Children's Work We love receiving work from you all!

Yellow Brick Road Workshops

  For Schools

Pownall Green Y6 pupils did mind maps after our World War 2 workshop Thanks Mrs Rigg. March 2017


Thanks to Mrs Daggett Pownall Green. Her Y2 class did letters home for literacy after our Christopher Columbus workshop.

March 2017

WE are hugely indebted to the wonderful Mrs Power Of St Cuthbert's RC Primary School Withington. Following our Withington Workhouse and

Industrial Revolution Workshop, Mrs Power asked if she could use Veronica's ancestors The Thornton family who were inmates in the workhouse as characters to weave a fiction write around.

This is an example of what her Year 3 pupils achieved! Well done Miss ! and Thank you!

To Yellow Brick Road 28th Jan 2014

Just a note to say thank you for a fantastic workshop.
The children really enjoyed learning about the Industrial Revolution together with sharing their own ideas and knowledge.

The children have used the story of Oliver Twist as a guidance and have written their own alternative versions. They have used the names of your relatives in the stories. Although I am sure their lives were very different to to the characters in the stories, it was a fantastic opportunity to be told something that is so very personal to you and enabled our chaildren to experience something real.

Thank you once again for a fabulous experience.

Mrs Power

An accurate transcript of one of the pieces of work from 7 year olds at St Cuthbert's RC Primary Manchester. Impressive work !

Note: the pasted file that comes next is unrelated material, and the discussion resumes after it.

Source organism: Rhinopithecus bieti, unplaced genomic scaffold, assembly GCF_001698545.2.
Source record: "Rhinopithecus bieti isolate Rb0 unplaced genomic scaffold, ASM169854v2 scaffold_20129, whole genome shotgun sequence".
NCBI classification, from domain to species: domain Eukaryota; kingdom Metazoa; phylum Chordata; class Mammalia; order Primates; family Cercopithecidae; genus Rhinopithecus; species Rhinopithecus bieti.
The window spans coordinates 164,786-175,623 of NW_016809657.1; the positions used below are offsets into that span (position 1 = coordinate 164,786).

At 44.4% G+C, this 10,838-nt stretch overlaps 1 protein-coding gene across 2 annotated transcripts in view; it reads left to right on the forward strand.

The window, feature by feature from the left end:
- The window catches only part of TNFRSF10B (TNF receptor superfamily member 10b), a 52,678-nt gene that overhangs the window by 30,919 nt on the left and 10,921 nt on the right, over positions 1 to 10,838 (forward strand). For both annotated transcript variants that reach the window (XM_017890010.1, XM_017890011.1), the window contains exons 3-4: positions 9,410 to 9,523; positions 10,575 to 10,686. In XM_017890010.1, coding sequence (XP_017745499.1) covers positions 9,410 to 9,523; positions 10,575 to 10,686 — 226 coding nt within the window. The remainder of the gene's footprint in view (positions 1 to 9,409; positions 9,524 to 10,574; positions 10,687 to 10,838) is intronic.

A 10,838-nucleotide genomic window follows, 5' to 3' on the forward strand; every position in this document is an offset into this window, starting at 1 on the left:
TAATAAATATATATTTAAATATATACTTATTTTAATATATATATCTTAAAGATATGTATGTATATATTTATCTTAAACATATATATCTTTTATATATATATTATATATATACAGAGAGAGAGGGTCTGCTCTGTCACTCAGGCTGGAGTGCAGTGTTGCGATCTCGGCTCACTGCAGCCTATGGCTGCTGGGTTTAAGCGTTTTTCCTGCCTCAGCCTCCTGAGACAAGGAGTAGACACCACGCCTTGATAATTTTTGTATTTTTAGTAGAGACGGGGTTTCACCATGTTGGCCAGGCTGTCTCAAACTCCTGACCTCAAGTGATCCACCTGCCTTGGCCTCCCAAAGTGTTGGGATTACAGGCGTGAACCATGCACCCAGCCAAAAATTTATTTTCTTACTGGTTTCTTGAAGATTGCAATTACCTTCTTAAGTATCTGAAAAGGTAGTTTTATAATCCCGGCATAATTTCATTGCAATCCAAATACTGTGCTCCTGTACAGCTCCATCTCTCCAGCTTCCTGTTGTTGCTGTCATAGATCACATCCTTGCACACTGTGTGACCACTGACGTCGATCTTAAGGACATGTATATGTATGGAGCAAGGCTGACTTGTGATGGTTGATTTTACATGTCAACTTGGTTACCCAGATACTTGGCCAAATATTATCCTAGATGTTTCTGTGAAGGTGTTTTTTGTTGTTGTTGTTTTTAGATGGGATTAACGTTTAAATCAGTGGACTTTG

In 1837, there was a young frail orphan named Mary Agnes Thornton who lived in a cold damp Victorian workhouse which was dark as night . Mary Agnes caused upproar in the dining hall because she dared to ask for more bread. Mary Agnes was hauled to the governor's office and was ordered to leave. Mr Kranky was attempted to sell her in the foggy desolate streets . It was a freezzing cold morning and the ground was covered nearly ankle deep in filth and dirt.

"Girl for sale" shouted Mr Kranky.

Eventually she was sold to an blacksmith and his wife . Her new occupation was blacksmither. Her old friends from the workshouse sneered as she trudged by.
Sadly, Mary Agnes got in trouble with the blacksmith because he insulted her dead father.

"Your father is horrible" shouted the blacksmith.
Now Mary Agnes was trapped in a bitterly cold attic . "Let me out " cried Mary Agnes.
Mr Kranky was immediately called back to the shop and asked to take Mary Agnes away. On the way back to the workhouse Mr Kranky was approached by a well dressed lady who recognsied Mary Agnes as one fo her long lost relatives . The lady adopted her and took her home to live in her fine mansion.

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